Waspit Creates A Buzz As Prepaid Alternative For College Students

College students are always on Facebook, so they should be able to manage their bank accounts on Facebook. It’s an idea that’s powerful in its simplicity, and one brought to the table by Waspit, a new FDIC-insured prepaid player looking to take advantage of an untapped collegiate demographic. How does Waspit’s social integration attract users, and how is it looking to advance the NFC industry? PYMNTS.com spoke with Richard Steggall, Waspit’s CEO, to learn.

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Waspit Creates A Buzz As Prepaid Alternative For College Students

Despite the hundreds of types of banking accounts and banking alternatives out there, few cater specifically to the college demographic.

Waspit, a prepaid alternative from the U.K. that incorporates social and contactless functions into its products, aims to do just that.

PYMNTS.com spoke with Richard Steggall, CEO of Waspit, to discuss how Waspit works, how it takes advantage of social media and from where the inspiration for his company is derived.

“It was in 2010 that I felt there was an underserved market in the college demographic, particularly around the emerging banking needs that relate to their lifestyle,” Steggall said. “We didn’t feel that banks or some of the banking alternatives had any real plan or desire to provide a service that was relevant to the lifestyle of a student, so with that in mind, we felt there had to be a better way to deliver a solution.”

Steggall said he believes Waspit delivers such a solution in a few ways. First, Waspit account holders are charged just $2 a month for their accounts, and do not pay on a per-transaction basis. The only time an account holder pays additional fees is when he or she uses an out of market ATM or makes a transaction abroad.

Second, Waspit’s mobile app contains useful features such as NFC ability (more on that later), bill-split functionality, peer-to-peer payments, bill pay and other practical utilities.

And finally, and perhaps most distinctly, is Waspit’s social network integration. Integrated with the like of Facebook, FourSquare, Yelp! and others, Waspit is able to deliver what Steggall believes is its true calling card.

“One of the things which came out of the experience we had in the U.K. was student really wanted to be able to manage their funds through Facebook. That was something which was said time and time again,” Steggall said. “It’s something that’s always open, whether it’s on their mobile device or on their computer. It’s something that enables them to quickly communicate with friends.”

Steggall reinforced that Waspit’s social aspects are voluntary, saying “you can be completely as active or inactive as you want,” but said he believes Waspit’s social aspects are helping to bolster its growth.

Despite launching in the U.S. just a few months ago, Waspit already has 5,500 registers users, and has a waiting list of around 16 thousand, according to Steggall. Waspit is currently on 34 colleges in the U.S., and Steggall wants to expand to 60 by the start of next semester.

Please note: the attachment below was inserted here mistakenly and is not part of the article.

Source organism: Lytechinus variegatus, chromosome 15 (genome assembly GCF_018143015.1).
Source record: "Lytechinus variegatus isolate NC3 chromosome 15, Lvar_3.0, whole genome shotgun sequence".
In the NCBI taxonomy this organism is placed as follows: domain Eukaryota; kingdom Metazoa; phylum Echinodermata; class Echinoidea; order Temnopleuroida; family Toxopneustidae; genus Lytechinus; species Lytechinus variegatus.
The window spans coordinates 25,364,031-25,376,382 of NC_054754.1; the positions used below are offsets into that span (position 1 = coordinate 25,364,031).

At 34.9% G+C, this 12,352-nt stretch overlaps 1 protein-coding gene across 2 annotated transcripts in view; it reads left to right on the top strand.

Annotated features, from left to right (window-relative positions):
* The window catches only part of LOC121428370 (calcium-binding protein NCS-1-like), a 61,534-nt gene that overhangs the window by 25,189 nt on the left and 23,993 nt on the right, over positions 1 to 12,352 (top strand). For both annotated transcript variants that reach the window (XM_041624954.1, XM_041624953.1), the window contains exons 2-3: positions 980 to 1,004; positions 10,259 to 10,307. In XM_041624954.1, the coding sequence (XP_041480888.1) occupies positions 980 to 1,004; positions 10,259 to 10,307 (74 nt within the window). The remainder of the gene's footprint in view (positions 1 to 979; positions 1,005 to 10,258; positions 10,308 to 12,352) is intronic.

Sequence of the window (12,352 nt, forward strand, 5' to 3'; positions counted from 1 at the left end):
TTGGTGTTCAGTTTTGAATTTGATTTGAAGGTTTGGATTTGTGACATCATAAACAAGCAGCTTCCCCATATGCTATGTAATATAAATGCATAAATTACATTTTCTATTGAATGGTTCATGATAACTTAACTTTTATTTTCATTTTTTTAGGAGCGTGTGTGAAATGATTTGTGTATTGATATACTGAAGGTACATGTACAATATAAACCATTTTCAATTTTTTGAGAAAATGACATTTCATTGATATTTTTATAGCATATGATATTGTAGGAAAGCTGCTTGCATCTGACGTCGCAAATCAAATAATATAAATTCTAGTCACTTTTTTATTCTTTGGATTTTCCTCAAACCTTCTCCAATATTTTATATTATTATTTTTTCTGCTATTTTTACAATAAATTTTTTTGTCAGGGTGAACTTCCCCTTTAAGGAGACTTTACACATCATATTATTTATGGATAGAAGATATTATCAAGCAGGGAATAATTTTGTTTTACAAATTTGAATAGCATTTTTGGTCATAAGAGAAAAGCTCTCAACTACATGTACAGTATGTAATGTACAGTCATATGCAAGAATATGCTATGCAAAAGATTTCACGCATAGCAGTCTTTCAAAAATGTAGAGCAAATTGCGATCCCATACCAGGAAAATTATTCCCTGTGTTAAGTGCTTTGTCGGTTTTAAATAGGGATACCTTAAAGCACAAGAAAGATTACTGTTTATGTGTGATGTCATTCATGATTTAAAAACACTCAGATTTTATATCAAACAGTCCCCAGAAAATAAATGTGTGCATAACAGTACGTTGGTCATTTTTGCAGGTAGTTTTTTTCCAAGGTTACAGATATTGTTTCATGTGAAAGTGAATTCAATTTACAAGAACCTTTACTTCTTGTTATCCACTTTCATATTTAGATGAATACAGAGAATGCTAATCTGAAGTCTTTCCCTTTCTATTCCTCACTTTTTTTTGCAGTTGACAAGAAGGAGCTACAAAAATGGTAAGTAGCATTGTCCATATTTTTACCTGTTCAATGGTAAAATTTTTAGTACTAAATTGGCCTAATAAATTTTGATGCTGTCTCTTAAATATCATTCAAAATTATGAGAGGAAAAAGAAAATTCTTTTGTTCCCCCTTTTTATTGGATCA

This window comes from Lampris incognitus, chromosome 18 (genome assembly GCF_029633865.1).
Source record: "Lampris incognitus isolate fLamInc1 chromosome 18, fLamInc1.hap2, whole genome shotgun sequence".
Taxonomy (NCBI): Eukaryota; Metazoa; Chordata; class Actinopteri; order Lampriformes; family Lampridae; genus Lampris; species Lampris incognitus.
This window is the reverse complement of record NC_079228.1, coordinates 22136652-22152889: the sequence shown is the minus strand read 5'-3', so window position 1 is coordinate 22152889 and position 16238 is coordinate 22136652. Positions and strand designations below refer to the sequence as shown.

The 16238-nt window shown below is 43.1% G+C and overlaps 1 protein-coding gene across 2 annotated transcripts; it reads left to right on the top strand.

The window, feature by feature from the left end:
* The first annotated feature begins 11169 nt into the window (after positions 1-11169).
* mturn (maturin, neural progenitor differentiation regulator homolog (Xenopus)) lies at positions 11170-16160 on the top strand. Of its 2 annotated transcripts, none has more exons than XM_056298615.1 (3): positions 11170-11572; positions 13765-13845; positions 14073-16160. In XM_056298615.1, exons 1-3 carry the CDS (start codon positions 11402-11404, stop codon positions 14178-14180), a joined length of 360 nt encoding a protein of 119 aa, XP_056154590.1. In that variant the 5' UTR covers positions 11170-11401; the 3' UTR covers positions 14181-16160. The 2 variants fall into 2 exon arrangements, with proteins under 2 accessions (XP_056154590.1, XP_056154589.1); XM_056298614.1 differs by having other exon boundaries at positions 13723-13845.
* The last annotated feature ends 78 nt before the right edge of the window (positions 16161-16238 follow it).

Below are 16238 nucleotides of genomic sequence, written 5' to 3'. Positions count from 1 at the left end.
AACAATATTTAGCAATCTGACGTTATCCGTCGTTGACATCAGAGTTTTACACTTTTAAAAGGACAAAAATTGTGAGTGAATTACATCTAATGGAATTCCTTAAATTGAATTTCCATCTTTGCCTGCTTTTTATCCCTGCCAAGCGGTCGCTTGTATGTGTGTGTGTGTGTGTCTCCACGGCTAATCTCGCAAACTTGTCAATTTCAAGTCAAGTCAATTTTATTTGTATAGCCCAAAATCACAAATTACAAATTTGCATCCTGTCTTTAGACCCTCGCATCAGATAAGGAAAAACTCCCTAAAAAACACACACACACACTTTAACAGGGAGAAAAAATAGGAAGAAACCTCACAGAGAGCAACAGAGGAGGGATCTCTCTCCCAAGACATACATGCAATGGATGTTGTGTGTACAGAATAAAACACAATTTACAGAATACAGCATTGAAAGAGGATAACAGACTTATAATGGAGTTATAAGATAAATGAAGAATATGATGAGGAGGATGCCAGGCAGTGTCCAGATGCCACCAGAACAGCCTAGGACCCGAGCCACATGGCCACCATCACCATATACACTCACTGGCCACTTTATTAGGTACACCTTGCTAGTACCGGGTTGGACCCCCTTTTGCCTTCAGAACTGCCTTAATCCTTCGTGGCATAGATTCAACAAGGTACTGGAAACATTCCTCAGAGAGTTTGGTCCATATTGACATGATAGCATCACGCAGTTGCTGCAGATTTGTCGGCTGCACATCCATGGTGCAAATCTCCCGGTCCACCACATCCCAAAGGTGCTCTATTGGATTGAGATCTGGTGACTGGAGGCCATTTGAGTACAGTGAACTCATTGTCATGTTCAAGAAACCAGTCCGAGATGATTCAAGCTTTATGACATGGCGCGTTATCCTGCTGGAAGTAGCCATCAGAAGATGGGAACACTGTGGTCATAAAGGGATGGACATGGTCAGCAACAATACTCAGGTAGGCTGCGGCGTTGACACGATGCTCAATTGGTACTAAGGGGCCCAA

And college students are clearly not the only ones enthusiastic about Waspit’s potential. The college-targeted prepaid player landed $3 million in funding from private investors on Tuesday, and said it plans to use the funds to “enhance its sales and marketing efforts” as well as focus on additional features.

Interestingly, Steggall said Waspit got its start in the contactless mobile payments industry. That helps to explain why Waspit accounts come with an RFID tag that users can place either on the back of their phones or under the batteries of their phones, depending on the type of device they own. According to Steggall, Waspit is using this as “technology bridge” until contactless payments becomes more prevalent.

“It’s all good and well to create a product that you think someone is going to use,” Steggall said, “but what we said, ‘what is it that these guys want,’ and then we developed the product to meet their want and need.

To hear more Steggall on Waspit background, its social integration and the unique demographic it targets, listen to the podcast below. 


*If you have trouble with the audio player above, click here.

Richard Steggall

CEO of Waspit

Richard is founder and CEO of the interactive social banking platform Waspit. Believing that the emerging habits and trends of today’s students have outgrown the service capabilities of the big banks, Richard set about to better serve this younger demographic. He accomplished this by developing a platform which brings together traditional banking with an interactive feature set, enabling customers to receive, spend and save money in ways never seen before. Prior to founding Waspit, Richard spent 17 years in corporate finance, focusing on the broader IT&T sectors in Europe, Asia and the US.

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